Since World War II, Europe has been moving toward integration. With the creation of the euro, they have made a giant step toward uniting Europe for good. The euro will have immediate benefits. People traveling or simply shopping among participating European nations will immediately benefit from being able to compare prices for similar goods without needing a calculator. Not only will the exchange rate become irrelevant, but the costs of converting between currencies will also be eliminated. Because of the savings related to currency conversions, one-third of firms expect short-term earnings gains from the introduction of the euro, and three-quarters expect long-term benefits to the bottom line. The euro will make life easier for the people of Europe.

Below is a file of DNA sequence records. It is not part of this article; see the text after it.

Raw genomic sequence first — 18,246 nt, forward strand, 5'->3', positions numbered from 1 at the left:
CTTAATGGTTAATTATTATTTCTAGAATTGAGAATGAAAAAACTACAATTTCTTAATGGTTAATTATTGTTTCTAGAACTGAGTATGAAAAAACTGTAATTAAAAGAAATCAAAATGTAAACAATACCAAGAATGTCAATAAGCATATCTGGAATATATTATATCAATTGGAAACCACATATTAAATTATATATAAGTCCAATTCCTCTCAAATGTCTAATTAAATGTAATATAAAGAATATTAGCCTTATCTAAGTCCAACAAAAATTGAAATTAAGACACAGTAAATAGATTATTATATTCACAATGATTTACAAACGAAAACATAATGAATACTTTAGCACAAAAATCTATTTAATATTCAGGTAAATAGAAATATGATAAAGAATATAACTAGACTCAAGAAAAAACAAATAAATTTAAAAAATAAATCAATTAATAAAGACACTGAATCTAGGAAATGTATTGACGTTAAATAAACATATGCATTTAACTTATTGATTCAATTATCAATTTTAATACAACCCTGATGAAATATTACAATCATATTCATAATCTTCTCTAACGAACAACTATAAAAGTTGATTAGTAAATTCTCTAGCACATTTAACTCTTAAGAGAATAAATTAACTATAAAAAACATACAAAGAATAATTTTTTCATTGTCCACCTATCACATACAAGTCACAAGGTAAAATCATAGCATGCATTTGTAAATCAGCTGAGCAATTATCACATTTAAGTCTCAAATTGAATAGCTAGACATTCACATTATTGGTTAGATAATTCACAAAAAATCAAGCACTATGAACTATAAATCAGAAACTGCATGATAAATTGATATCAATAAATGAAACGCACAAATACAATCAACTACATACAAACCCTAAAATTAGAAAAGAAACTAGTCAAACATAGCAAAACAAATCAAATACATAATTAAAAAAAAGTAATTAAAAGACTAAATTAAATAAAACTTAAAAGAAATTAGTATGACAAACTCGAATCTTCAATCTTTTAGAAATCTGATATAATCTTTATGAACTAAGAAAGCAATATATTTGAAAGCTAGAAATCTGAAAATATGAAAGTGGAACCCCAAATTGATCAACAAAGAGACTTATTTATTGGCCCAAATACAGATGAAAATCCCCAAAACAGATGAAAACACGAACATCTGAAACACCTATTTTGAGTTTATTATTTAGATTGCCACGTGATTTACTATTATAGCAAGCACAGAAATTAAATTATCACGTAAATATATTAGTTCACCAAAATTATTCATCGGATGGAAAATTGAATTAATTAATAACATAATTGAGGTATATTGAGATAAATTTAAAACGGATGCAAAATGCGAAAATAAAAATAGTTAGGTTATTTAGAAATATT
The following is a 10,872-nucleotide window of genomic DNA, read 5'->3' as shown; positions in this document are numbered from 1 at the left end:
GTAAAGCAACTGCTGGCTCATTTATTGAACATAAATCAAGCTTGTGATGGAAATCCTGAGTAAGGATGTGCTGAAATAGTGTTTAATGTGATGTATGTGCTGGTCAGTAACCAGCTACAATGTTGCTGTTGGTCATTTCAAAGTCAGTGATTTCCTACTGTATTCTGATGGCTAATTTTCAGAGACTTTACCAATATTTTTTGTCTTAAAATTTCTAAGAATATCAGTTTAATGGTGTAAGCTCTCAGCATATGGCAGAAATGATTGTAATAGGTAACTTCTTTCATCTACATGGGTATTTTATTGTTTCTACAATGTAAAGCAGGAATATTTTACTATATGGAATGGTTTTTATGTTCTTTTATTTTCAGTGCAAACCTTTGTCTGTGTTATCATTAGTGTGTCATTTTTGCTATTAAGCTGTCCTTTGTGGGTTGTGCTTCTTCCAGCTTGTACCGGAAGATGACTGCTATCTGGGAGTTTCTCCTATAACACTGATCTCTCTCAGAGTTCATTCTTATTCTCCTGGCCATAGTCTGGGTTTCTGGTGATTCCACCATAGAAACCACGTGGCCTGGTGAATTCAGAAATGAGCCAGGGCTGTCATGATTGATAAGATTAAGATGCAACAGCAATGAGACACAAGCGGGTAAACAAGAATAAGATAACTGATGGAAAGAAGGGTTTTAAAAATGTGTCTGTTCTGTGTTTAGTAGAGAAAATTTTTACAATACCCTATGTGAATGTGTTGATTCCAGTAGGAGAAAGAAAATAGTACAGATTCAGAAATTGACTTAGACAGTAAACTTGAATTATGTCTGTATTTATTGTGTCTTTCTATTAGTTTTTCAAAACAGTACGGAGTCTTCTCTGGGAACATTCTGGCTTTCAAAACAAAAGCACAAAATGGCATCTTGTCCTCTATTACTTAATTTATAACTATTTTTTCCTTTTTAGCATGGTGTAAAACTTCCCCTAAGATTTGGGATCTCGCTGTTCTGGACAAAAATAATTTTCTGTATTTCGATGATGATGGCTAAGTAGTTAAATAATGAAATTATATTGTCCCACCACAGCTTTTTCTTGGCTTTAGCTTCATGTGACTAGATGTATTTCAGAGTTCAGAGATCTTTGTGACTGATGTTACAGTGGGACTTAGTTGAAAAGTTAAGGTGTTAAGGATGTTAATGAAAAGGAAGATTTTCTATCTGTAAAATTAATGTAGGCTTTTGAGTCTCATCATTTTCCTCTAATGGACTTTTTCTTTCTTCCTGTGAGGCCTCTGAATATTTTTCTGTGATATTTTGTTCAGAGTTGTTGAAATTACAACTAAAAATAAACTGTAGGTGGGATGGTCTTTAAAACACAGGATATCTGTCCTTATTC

The Maastricht Treaty mentions EMU and refers to it together with the Single Market as one of the means by which the Union will promote economic and social progress that is balanced and sustainable. The treaty refers to the irrevocable fixing of a single currency, the ECU, and a single monetary policy and exchange rate policy.
The first stage began on 1 July 1990 with the removal of exchange controls in 8 of the then 12 Member States, the inclusion in principle of all currencies in the narrow band of the Exchange-Rate Mechanism (ERM), and measures to encourage convergence. No new institutions were required. The second stage began on 1 January 1994, with the newly created European Monetary Institute (EMI), based in Frankfurt, gradually assuming a coordinating role.
Those countries that qualified undertook stage 3 of EMU in early 1999. At the beginning of Stage 3 the participating states adopted the 'irrevocably fixed' rates at which the Euro was to be substituted for national currencies. Stage 3 also entailed the creation of a European System of Central Banks (ESCB), composed of the European Central Bank (ECB) and representatives of the national central banks.